“Fully realising the importance of the work of the Party as a whole, the Voronezh Committee actively responded in all matters concerning the organisation of the Congress. It fully appreciates the importance of what took place at the Congress and welcomes the change under gone by ’Iskra’, which has become the Central Organ (chief organ).
Although the state of affairs in the Party and the Central Committee does not satisfy us as yet, we are confident that by joint efforts the difficult work of organising the Party will be perfected. In view of false rumours, the Voronezh Committee informs the comrades that there is no question of the Voronezh Committee leaving the Party. The Voronezh Committee perfectly realises what a dangerous precedent would be created by the withdrawal of a workers’ organisation like the Voronezh Committee from the R.S.D.L.P., what a reproach this would be to the Party, and how disadvantageous it would be to workers’ organisations which might follow this example. We must not cause new splits, but persistently strive to unite all class-conscious workers and socialists in one party. Besides, the Second Congress was not a constituent congress, but only a regular one. Expulsion from the Party can only be by decision of a Party court, and no organisation, not even the Central Committee, has the right to expel any Social-Democratic organisation from the Party. Furthermore, under Paragraph 8 of the Rules adopted by the Second Congress every organisation is autonomous in its local affairs, and the Voronezh Committee is accordingly fully entitled to put its views on organisation into practice and to advocate them in the Party.”
The editors of the new Iskra, in quoting this leaflet in No. 61, reprinted the second half of this tirade, which we give here in large type; as for the first half, here printed in small type, the editors preferred to omit it.
They were ashamed.
 These articles were included in the collection “Iskra” over Two Years, Part II, p. 122 et seq. (St. Petersburg, 1906). (Author’s note to 1907 edition.—Ed.) —Lenin
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 See present edition, Vol. 6, pp. 231-52.—Ed.
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 Three Months as a Factory Worker.—Ed.
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 The reference is to the views of P. B. Struve, leading representative of “legal Marxism”, and his book Critical Remarks on the Subject of Russia’s Economic Development (1894). Already in this early work Struve’s bourgeois-apologetic thinking was clearly discernible. The views of Struve and the other “legal Marxists” were assailed by Lenin in a paper read to a St. Petersburg Marxist circle in the autumn of 1894, entitled “The Reflection of Marxism in Bourgeois Literature”. This paper Lenin then worked up, at the close of 1894 antI the beginning of 1895, into his essay “The Economic Content of Narodism and the Criticism of It in Mr. Struve’s Book” (present edition, Vol. 1, pp. 333-507).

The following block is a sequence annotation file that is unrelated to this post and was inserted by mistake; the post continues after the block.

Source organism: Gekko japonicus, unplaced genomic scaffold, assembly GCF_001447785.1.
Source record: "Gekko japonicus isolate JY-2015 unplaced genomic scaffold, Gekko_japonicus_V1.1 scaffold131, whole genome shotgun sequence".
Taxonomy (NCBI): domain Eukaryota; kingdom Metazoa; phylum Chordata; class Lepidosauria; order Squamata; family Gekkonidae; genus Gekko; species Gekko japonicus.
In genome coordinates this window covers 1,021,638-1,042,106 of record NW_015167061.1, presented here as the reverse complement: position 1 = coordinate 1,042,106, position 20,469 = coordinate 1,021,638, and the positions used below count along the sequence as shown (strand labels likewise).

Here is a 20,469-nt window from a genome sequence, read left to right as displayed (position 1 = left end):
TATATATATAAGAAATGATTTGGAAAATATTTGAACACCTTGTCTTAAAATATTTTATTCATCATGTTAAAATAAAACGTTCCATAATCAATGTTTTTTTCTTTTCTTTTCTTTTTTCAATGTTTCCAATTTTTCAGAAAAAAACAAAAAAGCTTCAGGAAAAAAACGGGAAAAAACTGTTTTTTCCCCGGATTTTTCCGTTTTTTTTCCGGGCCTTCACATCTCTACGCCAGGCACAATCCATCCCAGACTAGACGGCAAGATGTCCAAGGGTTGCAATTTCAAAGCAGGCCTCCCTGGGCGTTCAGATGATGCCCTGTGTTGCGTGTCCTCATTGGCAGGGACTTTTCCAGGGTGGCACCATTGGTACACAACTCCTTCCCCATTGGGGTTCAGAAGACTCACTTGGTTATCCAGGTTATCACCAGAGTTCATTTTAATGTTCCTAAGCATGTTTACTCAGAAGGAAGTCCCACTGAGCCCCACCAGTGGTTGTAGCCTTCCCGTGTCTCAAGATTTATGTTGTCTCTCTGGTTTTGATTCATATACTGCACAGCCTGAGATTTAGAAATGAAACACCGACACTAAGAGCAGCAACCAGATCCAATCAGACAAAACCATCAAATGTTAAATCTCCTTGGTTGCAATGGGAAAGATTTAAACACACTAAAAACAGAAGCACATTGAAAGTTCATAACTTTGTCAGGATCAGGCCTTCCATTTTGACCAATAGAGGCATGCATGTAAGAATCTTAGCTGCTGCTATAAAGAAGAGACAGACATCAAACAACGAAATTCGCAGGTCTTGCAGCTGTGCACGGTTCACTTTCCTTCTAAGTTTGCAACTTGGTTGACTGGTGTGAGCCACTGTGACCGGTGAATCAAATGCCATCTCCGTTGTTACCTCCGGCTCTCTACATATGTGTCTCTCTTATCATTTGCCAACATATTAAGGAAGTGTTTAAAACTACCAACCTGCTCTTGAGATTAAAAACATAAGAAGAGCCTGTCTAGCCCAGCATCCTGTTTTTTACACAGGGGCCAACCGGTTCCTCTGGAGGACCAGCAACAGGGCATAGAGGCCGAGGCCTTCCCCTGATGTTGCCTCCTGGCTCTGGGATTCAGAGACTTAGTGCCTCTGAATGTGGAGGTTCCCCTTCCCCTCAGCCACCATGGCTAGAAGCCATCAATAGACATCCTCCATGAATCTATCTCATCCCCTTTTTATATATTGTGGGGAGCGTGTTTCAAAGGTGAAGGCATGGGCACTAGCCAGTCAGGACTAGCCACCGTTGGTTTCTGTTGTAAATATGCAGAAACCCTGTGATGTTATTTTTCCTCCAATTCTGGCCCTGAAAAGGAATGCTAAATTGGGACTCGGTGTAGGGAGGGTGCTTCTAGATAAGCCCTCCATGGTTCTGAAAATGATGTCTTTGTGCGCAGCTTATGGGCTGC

Lenin is referring to Martov’s Iskra article “Is This tile Way To Prepare?”, in which Martov opposed preparations for an all-Russia armed uprising, regarding them as utopian conspiracy.
 A quotation from Lermontov’s poem “Journalist, Reader, and Writer”.
 A line from the satirical “Hymn of the Contemporary Russian Socialist” published in No. I of Zarya (April 1901) and ridiculing the Economists with their trailing after the spontaneous movement. Signed Nartsis Tuporylov (Narcissus Blunt-Snout), the “Hymn” was written by Martov.
 Oblomov—the landowner hero of Goncharov’s novel of the same name, an embodiment of supine inertia and a passive, vegetating existence.
 The Dresden Congress of the German Social-Democratic Party was held on September 13-20, 1903. It condemned the revisionists Bernstein, Braun, Giihre, David, and others, but did not expel them from the party, and they continued to have full scope for preaching their opportunist views.
 The Sozialistische Monatshefte (Socialist Monthly), published in Berlin from 1897 to 1933, was the chief organ of the opportunists in the German Social-Democratic Party and one of the organs of international opportunism. During the First World War it took a social-chauvinist stand.
 “Ministerial” tactics, “ministerialism”, “ministerial socialism” (or Millerandism)—the opportunist tactics of participation by Socialists in reactionary bourgeois governments. The term originated when in 1899 the French Socialist Millerand joined the bourgeois government of Waldeck-Rousseau.